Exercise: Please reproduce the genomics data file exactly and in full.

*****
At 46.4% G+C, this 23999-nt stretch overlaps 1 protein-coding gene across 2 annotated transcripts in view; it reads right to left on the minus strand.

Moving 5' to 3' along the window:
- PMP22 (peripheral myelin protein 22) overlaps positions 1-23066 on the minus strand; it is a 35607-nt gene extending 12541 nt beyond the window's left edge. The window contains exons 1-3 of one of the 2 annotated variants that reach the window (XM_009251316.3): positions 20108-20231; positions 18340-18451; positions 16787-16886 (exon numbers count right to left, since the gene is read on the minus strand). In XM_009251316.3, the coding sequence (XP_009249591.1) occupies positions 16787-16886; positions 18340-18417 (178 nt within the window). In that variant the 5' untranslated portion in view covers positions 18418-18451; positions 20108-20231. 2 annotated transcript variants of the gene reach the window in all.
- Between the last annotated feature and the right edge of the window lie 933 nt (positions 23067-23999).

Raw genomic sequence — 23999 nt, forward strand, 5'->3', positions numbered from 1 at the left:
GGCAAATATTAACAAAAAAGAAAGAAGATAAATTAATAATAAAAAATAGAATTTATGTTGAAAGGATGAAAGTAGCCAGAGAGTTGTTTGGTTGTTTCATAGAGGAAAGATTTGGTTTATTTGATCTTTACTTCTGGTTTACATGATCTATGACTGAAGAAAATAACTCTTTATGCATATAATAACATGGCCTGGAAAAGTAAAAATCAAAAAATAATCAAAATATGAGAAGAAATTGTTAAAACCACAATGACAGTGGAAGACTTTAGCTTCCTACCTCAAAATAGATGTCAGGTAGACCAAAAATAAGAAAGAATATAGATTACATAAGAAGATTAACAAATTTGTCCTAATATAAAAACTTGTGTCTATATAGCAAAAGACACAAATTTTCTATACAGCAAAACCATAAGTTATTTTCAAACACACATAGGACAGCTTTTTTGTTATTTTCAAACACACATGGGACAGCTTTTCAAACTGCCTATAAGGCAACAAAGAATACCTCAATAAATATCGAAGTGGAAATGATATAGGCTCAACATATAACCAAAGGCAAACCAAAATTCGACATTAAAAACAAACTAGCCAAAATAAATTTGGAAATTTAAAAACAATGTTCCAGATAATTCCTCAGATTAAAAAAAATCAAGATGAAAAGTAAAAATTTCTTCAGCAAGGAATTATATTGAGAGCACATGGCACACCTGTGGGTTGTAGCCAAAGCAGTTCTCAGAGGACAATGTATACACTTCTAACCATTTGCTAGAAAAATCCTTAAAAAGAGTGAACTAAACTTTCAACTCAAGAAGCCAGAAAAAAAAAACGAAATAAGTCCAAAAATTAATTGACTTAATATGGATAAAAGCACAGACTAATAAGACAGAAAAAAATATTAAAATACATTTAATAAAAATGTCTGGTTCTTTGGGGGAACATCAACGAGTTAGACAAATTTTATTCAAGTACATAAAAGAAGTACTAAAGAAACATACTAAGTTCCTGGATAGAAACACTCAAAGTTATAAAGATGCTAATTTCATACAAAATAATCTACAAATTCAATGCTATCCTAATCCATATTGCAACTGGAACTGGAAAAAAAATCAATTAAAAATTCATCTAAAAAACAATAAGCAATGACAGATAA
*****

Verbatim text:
At 46.4% G+C, this 23999-nt stretch overlaps 1 protein-coding gene across 2 annotated transcripts in view; it reads right to left on the minus strand.

Moving 5' to 3' along the window:
- PMP22 (peripheral myelin protein 22) overlaps positions 1-23066 on the minus strand; it is a 35607-nt gene extending 12541 nt beyond the window's left edge. The window contains exons 1-3 of one of the 2 annotated variants that reach the window (XM_009251316.3): positions 20108-20231; positions 18340-18451; positions 16787-16886 (exon numbers count right to left, since the gene is read on the minus strand). In XM_009251316.3, the coding sequence (XP_009249591.1) occupies positions 16787-16886; positions 18340-18417 (178 nt within the window). In that variant the 5' untranslated portion in view covers positions 18418-18451; positions 20108-20231. 2 annotated transcript variants of the gene reach the window in all.
- Between the last annotated feature and the right edge of the window lie 933 nt (positions 23067-23999).

Raw genomic sequence — 23999 nt, forward strand, 5'->3', positions numbered from 1 at the left:
GGCAAATATTAACAAAAAAGAAAGAAGATAAATTAATAATAAAAAATAGAATTTATGTTGAAAGGATGAAAGTAGCCAGAGAGTTGTTTGGTTGTTTCATAGAGGAAAGATTTGGTTTATTTGATCTTTACTTCTGGTTTACATGATCTATGACTGAAGAAAATAACTCTTTATGCATATAATAACATGGCCTGGAAAAGTAAAAATCAAAAAATAATCAAAATATGAGAAGAAATTGTTAAAACCACAATGACAGTGGAAGACTTTAGCTTCCTACCTCAAAATAGATGTCAGGTAGACCAAAAATAAGAAAGAATATAGATTACATAAGAAGATTAACAAATTTGTCCTAATATAAAAACTTGTGTCTATATAGCAAAAGACACAAATTTTCTATACAGCAAAACCATAAGTTATTTTCAAACACACATAGGACAGCTTTTTTGTTATTTTCAAACACACATGGGACAGCTTTTCAAACTGCCTATAAGGCAACAAAGAATACCTCAATAAATATCGAAGTGGAAATGATATAGGCTCAACATATAACCAAAGGCAAACCAAAATTCGACATTAAAAACAAACTAGCCAAAATAAATTTGGAAATTTAAAAACAATGTTCCAGATAATTCCTCAGATTAAAAAAAATCAAGATGAAAAGTAAAAATTTCTTCAGCAAGGAATTATATTGAGAGCACATGGCACACCTGTGGGTTGTAGCCAAAGCAGTTCTCAGAGGACAATGTATACACTTCTAACCATTTGCTAGAAAAATCCTTAAAAAGAGTGAACTAAACTTTCAACTCAAGAAGCCAGAAAAAAAAAACGAAATAAGTCCAAAAATTAATTGACTTAATATGGATAAAAGCACAGACTAATAAGACAGAAAAAAATATTAAAATACATTTAATAAAAATGTCTGGTTCTTTGGGGGAACATCAACGAGTTAGACAAATTTTATTCAAGTACATAAAAGAAGTACTAAAGAAACATACTAAGTTCCTGGATAGAAACACTCAAAGTTATAAAGATGCTAATTTCATACAAAATAATCTACAAATTCAATGCTATCCTAATCCATATTGCAACTGGAACTGGAAAAAAAATCAATTAAAAATTCATCTAAAAAACAATAAGCAATGACAGATAA